On the Mark: Hey Selig, keep Rose out of Hall

Once again, there is talk that baseball commissioner Bud Selig is considering reinstating Pete Rose.

Say it ain’t so, Bud.

I don’t care how many hits Rose has. And I don’t care how many alleged degenerates are in baseball’s Hall of Fame, which just happens to be the most sacred sports museum in the United States, maybe the world. Rose is a skell, and doesn’t deserve to be in Cooperstown.

The criteria for induction of prospective members are “character, integrity, sportsmanship and contributions to the teams for whom they played.” By “character,” voters are obliged to consider not a man’s citizenship, but his conduct within the game. You don’t have to feed starving children. But you must have fidelity to the institution of baseball. And by that measure, Rose is an especially deceitful creature.

He’s not Shoeless Joe Jackson, whose banishment has become the subject of a historic debate. His accomplishments have not been excised from the record books. No one’s denying he’s the all-time hit leader. Still, even in post-millennial American, some ethical imperatives remain to be observed. Pete Rose bet on baseball while managing the Cincinnati Reds. He was so brazen as to place his wagers from the dugout. But worst of all, he had the gall to deny it all — in the most vehement terms, even going so far as to sue baseball — for 15 years.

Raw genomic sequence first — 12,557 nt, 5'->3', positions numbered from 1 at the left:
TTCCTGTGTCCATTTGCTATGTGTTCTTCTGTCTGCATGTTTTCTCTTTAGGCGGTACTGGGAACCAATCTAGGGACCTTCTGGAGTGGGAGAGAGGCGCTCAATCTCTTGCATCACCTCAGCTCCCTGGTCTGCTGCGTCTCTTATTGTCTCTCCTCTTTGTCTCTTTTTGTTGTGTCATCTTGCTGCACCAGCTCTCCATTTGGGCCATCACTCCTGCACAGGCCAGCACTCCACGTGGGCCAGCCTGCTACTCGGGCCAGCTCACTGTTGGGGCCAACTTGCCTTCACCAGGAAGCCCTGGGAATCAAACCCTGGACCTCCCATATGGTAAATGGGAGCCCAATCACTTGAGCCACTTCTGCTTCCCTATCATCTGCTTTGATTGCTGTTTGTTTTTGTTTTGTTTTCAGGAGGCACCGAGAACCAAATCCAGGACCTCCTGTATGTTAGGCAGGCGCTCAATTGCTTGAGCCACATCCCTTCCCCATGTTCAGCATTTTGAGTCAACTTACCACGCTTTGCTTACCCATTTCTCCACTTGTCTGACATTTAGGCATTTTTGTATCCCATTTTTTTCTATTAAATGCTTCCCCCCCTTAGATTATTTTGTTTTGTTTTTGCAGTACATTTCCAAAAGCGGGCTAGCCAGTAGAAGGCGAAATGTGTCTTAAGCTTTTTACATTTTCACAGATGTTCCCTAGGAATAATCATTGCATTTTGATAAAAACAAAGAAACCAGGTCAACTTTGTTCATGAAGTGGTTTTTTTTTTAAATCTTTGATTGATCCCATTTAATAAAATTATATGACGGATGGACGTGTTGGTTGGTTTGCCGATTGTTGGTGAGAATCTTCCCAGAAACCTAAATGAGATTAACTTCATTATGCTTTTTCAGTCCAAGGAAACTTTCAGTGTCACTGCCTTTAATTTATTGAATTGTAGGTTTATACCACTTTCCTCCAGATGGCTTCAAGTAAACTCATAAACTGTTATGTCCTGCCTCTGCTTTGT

He’s been to prison for tax evasion. He was hanging out with low-life steroid dealers before it was the rage. He’s a liar, through and through.

A recap, for the kids:

In 1989, confronted with overwhelming evidence based on the famous Dowd Report — detailing 52 instances in which he bet at least $10,000 on the 1987 Reds — he accepted his banishment. A year later, he went to jail. Upon his release, he became a full-time autograph hustler, a sports-radio loudmouth and a pro wrestling heel.

Typical was this bit I cite from Wikipedia, an excerpt of an interview during the ’99 World Series:

Jim Gray: … the American public is very forgiving. Are you willing to show contrition, admit that you bet on baseball and make some sort of apology to that effect?